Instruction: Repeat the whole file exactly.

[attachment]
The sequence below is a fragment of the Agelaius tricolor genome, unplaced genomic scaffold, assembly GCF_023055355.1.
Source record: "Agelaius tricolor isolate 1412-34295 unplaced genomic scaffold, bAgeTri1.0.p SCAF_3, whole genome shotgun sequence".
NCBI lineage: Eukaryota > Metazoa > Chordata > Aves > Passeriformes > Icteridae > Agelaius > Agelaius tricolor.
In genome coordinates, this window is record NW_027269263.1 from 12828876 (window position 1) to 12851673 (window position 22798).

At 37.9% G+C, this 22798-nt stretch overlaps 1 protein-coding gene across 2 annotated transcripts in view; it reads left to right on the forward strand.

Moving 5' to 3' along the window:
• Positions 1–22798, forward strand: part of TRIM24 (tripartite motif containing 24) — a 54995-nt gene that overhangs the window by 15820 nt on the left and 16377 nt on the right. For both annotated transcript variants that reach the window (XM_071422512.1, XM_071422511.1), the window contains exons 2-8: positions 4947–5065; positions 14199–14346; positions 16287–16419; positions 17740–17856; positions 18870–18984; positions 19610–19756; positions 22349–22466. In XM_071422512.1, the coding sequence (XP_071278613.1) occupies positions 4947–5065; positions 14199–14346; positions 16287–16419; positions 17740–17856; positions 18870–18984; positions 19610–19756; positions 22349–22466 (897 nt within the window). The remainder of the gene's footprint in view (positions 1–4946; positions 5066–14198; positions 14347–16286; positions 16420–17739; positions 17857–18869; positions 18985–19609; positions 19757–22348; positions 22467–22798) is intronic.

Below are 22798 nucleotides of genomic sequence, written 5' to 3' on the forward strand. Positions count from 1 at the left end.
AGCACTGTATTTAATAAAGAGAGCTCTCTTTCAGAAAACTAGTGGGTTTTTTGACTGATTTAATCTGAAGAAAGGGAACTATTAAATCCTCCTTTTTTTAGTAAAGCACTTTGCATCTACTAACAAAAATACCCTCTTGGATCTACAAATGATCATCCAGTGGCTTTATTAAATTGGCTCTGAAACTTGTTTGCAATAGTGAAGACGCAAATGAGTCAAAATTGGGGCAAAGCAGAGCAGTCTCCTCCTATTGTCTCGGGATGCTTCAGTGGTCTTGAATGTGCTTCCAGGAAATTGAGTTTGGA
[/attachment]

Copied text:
The sequence below is a fragment of the Agelaius tricolor genome, unplaced genomic scaffold, assembly GCF_023055355.1.
Source record: "Agelaius tricolor isolate 1412-34295 unplaced genomic scaffold, bAgeTri1.0.p SCAF_3, whole genome shotgun sequence".
NCBI lineage: Eukaryota > Metazoa > Chordata > Aves > Passeriformes > Icteridae > Agelaius > Agelaius tricolor.
In genome coordinates, this window is record NW_027269263.1 from 12828876 (window position 1) to 12851673 (window position 22798).

At 37.9% G+C, this 22798-nt stretch overlaps 1 protein-coding gene across 2 annotated transcripts in view; it reads left to right on the forward strand.

Moving 5' to 3' along the window:
• Positions 1–22798, forward strand: part of TRIM24 (tripartite motif containing 24) — a 54995-nt gene that overhangs the window by 15820 nt on the left and 16377 nt on the right. For both annotated transcript variants that reach the window (XM_071422512.1, XM_071422511.1), the window contains exons 2-8: positions 4947–5065; positions 14199–14346; positions 16287–16419; positions 17740–17856; positions 18870–18984; positions 19610–19756; positions 22349–22466. In XM_071422512.1, the coding sequence (XP_071278613.1) occupies positions 4947–5065; positions 14199–14346; positions 16287–16419; positions 17740–17856; positions 18870–18984; positions 19610–19756; positions 22349–22466 (897 nt within the window). The remainder of the gene's footprint in view (positions 1–4946; positions 5066–14198; positions 14347–16286; positions 16420–17739; positions 17857–18869; positions 18985–19609; positions 19757–22348; positions 22467–22798) is intronic.

Below are 22798 nucleotides of genomic sequence, written 5' to 3' on the forward strand. Positions count from 1 at the left end.
AGCACTGTATTTAATAAAGAGAGCTCTCTTTCAGAAAACTAGTGGGTTTTTTGACTGATTTAATCTGAAGAAAGGGAACTATTAAATCCTCCTTTTTTTAGTAAAGCACTTTGCATCTACTAACAAAAATACCCTCTTGGATCTACAAATGATCATCCAGTGGCTTTATTAAATTGGCTCTGAAACTTGTTTGCAATAGTGAAGACGCAAATGAGTCAAAATTGGGGCAAAGCAGAGCAGTCTCCTCCTATTGTCTCGGGATGCTTCAGTGGTCTTGAATGTGCTTCCAGGAAATTGAGTTTGGA